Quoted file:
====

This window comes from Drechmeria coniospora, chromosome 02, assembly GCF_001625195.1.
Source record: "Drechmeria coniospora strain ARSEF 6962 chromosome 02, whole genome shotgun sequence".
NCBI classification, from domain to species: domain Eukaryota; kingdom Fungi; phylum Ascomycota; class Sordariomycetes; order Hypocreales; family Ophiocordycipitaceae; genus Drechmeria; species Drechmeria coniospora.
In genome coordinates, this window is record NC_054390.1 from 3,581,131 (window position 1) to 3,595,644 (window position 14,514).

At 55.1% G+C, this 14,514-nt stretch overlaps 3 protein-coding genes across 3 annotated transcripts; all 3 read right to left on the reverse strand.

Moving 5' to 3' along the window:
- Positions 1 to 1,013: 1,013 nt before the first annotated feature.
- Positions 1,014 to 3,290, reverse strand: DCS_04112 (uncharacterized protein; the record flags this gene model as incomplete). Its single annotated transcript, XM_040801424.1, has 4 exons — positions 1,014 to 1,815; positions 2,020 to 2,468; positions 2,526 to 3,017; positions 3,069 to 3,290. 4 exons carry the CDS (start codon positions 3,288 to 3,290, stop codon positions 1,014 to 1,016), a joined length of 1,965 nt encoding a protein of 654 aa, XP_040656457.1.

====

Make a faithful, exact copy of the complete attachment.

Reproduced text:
This window comes from Drechmeria coniospora, chromosome 02, assembly GCF_001625195.1.
Source record: "Drechmeria coniospora strain ARSEF 6962 chromosome 02, whole genome shotgun sequence".
NCBI classification, from domain to species: domain Eukaryota; kingdom Fungi; phylum Ascomycota; class Sordariomycetes; order Hypocreales; family Ophiocordycipitaceae; genus Drechmeria; species Drechmeria coniospora.
In genome coordinates, this window is record NC_054390.1 from 3,581,131 (window position 1) to 3,595,644 (window position 14,514).

At 55.1% G+C, this 14,514-nt stretch overlaps 3 protein-coding genes across 3 annotated transcripts; all 3 read right to left on the reverse strand.

Moving 5' to 3' along the window:
- Positions 1 to 1,013: 1,013 nt before the first annotated feature.
- Positions 1,014 to 3,290, reverse strand: DCS_04112 (uncharacterized protein; the record flags this gene model as incomplete). Its single annotated transcript, XM_040801424.1, has 4 exons — positions 1,014 to 1,815; positions 2,020 to 2,468; positions 2,526 to 3,017; positions 3,069 to 3,290. 4 exons carry the CDS (start codon positions 3,288 to 3,290, stop codon positions 1,014 to 1,016), a joined length of 1,965 nt encoding a protein of 654 aa, XP_040656457.1.